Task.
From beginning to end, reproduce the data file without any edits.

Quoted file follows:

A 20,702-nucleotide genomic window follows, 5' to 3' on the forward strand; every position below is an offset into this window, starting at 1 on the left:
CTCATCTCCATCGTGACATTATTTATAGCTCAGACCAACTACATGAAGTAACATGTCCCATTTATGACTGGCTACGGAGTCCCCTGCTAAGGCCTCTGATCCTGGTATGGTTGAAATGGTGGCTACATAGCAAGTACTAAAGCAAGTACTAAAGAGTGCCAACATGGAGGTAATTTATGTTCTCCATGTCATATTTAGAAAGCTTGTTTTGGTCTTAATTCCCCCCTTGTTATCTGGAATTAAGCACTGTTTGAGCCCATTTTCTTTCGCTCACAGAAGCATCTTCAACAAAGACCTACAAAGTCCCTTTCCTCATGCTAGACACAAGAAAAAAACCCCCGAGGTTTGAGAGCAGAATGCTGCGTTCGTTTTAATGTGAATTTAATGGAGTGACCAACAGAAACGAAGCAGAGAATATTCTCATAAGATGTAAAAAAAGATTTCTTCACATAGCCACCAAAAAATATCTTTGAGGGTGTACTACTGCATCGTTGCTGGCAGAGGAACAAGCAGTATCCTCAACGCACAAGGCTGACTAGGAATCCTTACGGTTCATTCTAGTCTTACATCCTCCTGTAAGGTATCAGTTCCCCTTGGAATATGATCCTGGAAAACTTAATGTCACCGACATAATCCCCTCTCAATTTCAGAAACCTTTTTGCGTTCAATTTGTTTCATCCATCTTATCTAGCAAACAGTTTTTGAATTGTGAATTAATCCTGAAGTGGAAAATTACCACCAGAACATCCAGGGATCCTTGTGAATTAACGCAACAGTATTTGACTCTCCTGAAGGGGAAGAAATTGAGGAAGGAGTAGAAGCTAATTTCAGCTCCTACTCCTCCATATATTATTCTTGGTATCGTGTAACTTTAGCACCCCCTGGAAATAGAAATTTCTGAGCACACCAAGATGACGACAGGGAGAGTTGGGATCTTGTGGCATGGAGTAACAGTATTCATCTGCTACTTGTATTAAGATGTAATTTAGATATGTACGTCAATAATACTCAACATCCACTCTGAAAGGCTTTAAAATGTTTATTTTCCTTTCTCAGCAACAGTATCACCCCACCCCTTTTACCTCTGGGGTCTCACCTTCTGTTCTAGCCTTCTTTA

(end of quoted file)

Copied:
A 20,702-nucleotide genomic window follows, 5' to 3' on the forward strand; every position below is an offset into this window, starting at 1 on the left:
CTCATCTCCATCGTGACATTATTTATAGCTCAGACCAACTACATGAAGTAACATGTCCCATTTATGACTGGCTACGGAGTCCCCTGCTAAGGCCTCTGATCCTGGTATGGTTGAAATGGTGGCTACATAGCAAGTACTAAAGCAAGTACTAAAGAGTGCCAACATGGAGGTAATTTATGTTCTCCATGTCATATTTAGAAAGCTTGTTTTGGTCTTAATTCCCCCCTTGTTATCTGGAATTAAGCACTGTTTGAGCCCATTTTCTTTCGCTCACAGAAGCATCTTCAACAAAGACCTACAAAGTCCCTTTCCTCATGCTAGACACAAGAAAAAAACCCCCGAGGTTTGAGAGCAGAATGCTGCGTTCGTTTTAATGTGAATTTAATGGAGTGACCAACAGAAACGAAGCAGAGAATATTCTCATAAGATGTAAAAAAAGATTTCTTCACATAGCCACCAAAAAATATCTTTGAGGGTGTACTACTGCATCGTTGCTGGCAGAGGAACAAGCAGTATCCTCAACGCACAAGGCTGACTAGGAATCCTTACGGTTCATTCTAGTCTTACATCCTCCTGTAAGGTATCAGTTCCCCTTGGAATATGATCCTGGAAAACTTAATGTCACCGACATAATCCCCTCTCAATTTCAGAAACCTTTTTGCGTTCAATTTGTTTCATCCATCTTATCTAGCAAACAGTTTTTGAATTGTGAATTAATCCTGAAGTGGAAAATTACCACCAGAACATCCAGGGATCCTTGTGAATTAACGCAACAGTATTTGACTCTCCTGAAGGGGAAGAAATTGAGGAAGGAGTAGAAGCTAATTTCAGCTCCTACTCCTCCATATATTATTCTTGGTATCGTGTAACTTTAGCACCCCCTGGAAATAGAAATTTCTGAGCACACCAAGATGACGACAGGGAGAGTTGGGATCTTGTGGCATGGAGTAACAGTATTCATCTGCTACTTGTATTAAGATGTAATTTAGATATGTACGTCAATAATACTCAACATCCACTCTGAAAGGCTTTAAAATGTTTATTTTCCTTTCTCAGCAACAGTATCACCCCACCCCTTTTACCTCTGGGGTCTCACCTTCTGTTCTAGCCTTCTTTA